Spaull is joined by eight co-investigators from Stellenbosch, UCT and Wits: Professor Dori Posel (Wits), Dr Gabrielle Wills (SU), Dr Nwabisa Makaluza (SU), Professor Reza Daniels (UCT), Professor Ronelle Burger (SU), Professor Rulof Burger (SU), Professor Servaas van der Berg (SU), Professor Vimal Ranchhod (UCT) and David Carel (SU) who each head up different areas related to Sampling, Social Welfare, Labour and Firms, Health and COVID-19 and the NIDS operations. We spoke to some of the SU researchers to get their input on the project:
Professor Ronelle Burger is situated in the Economics Department and is an expert on health economics: “I think the project is really exciting. It’s the first nationally-representative survey and it helps us get at important things that internet surveys can’t. From its launch going forward, the survey will be able to provide close to real-time updates on whether health system capacity constraints, fears about contracting the virus and disruption to transport networks are affecting access to healthcare. We’ll also be able to see the interactions between access to healthcare, receipt of grants and employment. That’s really important for policymakers, to adapt and adjust policy responses in this uncertain environment.”
Dr Nwabisa Makaluza is a researcher in the Research on Socioeconomic Policy Group (RESEP) in the Economics Department at Stellenbosch University: “Given the extreme inequalities we have in South Africa, it’s critical that we are also capturing what is happening at the lower end of the income distribution – those that don’t have jobs. Internet surveys under-report the poor and therefore miss out on what I think is the most important question at the moment: how is COVID-19 affecting the lives of the most marginalized people in South Africa? I think CRAM can help us answer that question.”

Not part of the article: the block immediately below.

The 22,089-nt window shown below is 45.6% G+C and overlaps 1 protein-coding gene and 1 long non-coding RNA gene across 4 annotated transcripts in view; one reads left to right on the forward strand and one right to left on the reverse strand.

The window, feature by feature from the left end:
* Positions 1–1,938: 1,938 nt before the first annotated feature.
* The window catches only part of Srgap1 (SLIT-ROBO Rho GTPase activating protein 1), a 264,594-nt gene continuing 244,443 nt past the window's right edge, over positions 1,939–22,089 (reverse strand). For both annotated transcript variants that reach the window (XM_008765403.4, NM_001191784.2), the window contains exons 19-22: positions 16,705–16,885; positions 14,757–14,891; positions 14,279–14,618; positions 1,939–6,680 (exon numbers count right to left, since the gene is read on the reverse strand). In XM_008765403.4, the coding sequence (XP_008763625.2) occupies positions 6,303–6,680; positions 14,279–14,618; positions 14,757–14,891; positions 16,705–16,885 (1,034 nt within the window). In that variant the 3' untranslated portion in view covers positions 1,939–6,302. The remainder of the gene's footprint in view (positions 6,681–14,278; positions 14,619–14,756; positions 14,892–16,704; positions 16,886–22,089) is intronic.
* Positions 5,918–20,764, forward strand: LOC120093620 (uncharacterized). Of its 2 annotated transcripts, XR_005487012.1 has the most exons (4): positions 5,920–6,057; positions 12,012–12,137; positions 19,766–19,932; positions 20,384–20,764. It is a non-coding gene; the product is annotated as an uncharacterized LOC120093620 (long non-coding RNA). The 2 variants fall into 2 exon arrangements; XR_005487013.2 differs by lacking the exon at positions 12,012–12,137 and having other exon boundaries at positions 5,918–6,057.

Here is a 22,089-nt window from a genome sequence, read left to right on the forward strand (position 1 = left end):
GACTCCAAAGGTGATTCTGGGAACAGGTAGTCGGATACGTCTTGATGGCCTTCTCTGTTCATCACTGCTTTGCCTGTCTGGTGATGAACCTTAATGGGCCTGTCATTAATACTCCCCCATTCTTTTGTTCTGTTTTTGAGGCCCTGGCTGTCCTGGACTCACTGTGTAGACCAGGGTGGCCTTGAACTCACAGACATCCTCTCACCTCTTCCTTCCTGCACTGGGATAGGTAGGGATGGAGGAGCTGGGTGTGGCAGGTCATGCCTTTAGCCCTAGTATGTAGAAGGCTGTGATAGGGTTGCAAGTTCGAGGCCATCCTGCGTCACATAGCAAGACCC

Professor Servaas van der Berg is the NRF Research Chair in Social Policy in the Economics Department at Stellenbosch University: “It was clear from the beginning that a telephone survey would create new challenges. One of those was finding a good sampling frame with telephone numbers. Fortunately we could use the NIDS sample. Another challenge is to keep the survey short, much shorter than for a fieldwork questionnaire. There are so many things we would like to know, but we had to focus on priorities. Our main concern is what information it could provide to assist policy making.”
The project quickly gained momentum and added collaborators from other departments and other universities. Now the group of CRAM researchers is made up of more than 30 researchers across five universities. The CRAM study will include six waves, one wave per month for the next six months. Wave 1 of CRAM began this week and will continue until the end of May 2020. The results of Wave 1 are expected mid June and will be available on the CRAM website: www.cramsurvey.org/
The aim of the researchers is to inform policy-makers and help direct relief efforts to where they are most needed, and to determine if those relief efforts are working as intended; “Our number one aim in all of this is to help policy-makers make the best decisions in these difficult times” said Spaull. Encouragingly, all data emerging from the project will be made freely available to download on the DataFirst platform immediately as it becomes available.
The project has received formal endorsement by the National Planning Commission, the National Treasury and the Department of Planning Monitoring and Evaluation in the Presidency and is funded by three donors: the Allan and Gill Gray Philanthropy, the FEM Education Foundation and the Michael and Susan Dell Foundation.